In Port Moresby, Papua New Guinea's capital, the impact of China's aid and loans is highly visible. But the U.S. and allies are countering with efforts to finance infrastructure in Papua New Guinea and other island states. The U.S. has also said it will be involved in ally Australia's plan to develop a naval base with Papua New Guinea.
On Sunday, the U.S., New Zealand, Japan and Australia said they'd work with Papua New Guinea's government to bring electricity to 70 percent of its people by 2030. Less than 20 percent have a reliable electricity supply.
"The commitment of the United States of America to this region of the world has never been stronger," Pence said at a signing ceremony. A separate statement from his office said other countries are welcome to join the electrification initiative provided they support the U.S. vision of a free and open Pacific.
China, meanwhile, has promised $4 billion of finance to build the the first national road network in Papua New Guinea, among the least urbanized countries in the world.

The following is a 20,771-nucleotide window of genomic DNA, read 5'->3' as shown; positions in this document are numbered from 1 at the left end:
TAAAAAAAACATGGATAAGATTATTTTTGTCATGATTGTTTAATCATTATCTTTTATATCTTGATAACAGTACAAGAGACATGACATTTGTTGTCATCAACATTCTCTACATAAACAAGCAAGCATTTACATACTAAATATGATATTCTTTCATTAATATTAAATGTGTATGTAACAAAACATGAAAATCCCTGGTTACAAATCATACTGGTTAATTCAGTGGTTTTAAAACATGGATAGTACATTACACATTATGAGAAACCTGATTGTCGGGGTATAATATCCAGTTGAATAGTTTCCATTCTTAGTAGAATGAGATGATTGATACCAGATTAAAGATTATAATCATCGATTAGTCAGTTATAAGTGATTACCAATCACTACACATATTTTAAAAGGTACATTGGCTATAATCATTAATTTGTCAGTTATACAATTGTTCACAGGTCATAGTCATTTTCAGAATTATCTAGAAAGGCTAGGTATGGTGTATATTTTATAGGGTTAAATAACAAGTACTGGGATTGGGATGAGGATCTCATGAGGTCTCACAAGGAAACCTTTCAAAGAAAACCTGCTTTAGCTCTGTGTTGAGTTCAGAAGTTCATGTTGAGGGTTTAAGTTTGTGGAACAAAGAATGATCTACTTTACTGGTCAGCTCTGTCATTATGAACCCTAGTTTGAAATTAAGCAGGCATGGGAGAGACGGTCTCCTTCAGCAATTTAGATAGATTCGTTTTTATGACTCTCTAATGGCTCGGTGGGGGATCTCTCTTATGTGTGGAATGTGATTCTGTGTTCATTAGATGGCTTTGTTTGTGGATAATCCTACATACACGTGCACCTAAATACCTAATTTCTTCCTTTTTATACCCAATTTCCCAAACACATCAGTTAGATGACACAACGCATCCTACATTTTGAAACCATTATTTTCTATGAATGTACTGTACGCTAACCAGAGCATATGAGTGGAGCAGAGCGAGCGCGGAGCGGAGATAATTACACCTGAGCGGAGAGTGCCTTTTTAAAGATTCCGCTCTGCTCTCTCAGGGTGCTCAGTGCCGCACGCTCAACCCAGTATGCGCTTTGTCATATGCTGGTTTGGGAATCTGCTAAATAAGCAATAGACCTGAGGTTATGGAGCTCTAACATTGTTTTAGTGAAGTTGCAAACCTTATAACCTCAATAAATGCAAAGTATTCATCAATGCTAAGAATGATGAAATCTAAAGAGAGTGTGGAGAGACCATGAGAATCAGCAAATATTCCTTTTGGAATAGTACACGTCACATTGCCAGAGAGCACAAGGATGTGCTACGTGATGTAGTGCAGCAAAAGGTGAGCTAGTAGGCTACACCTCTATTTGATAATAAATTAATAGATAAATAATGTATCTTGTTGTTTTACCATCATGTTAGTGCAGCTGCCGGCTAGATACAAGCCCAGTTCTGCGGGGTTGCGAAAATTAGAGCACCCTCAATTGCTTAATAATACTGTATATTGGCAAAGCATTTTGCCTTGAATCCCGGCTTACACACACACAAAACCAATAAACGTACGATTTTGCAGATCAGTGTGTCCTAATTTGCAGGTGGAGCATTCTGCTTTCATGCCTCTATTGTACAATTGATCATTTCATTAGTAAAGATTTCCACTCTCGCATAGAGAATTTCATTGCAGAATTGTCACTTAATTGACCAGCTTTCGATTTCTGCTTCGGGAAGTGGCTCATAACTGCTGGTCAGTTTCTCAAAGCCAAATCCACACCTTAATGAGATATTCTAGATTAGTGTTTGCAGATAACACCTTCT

Paris, Nov 17 (AP/UNB) — One protester was killed and 47 others were injured during roadblocks set up around France to demonstrate against rising fuel taxes, a new challenge to embattled President Emmanuel Macron.
The protester was killed when a driver caught in traffic accelerated in a panic at Pont-de-Beauvoisin, near Chambery, said Louis Laugier, the prefect, or top state official, in the eastern Savoie region. According to various French media reports, the protesters reportedly knocked on her car as she tried to take her daughter to a hospital. An investigation was opened.
Police said that three of the 47 injured in separate incidents at the protests are in serious condition, according to the ministry. Officials said that 24 people have been detained and 17 held for questioning.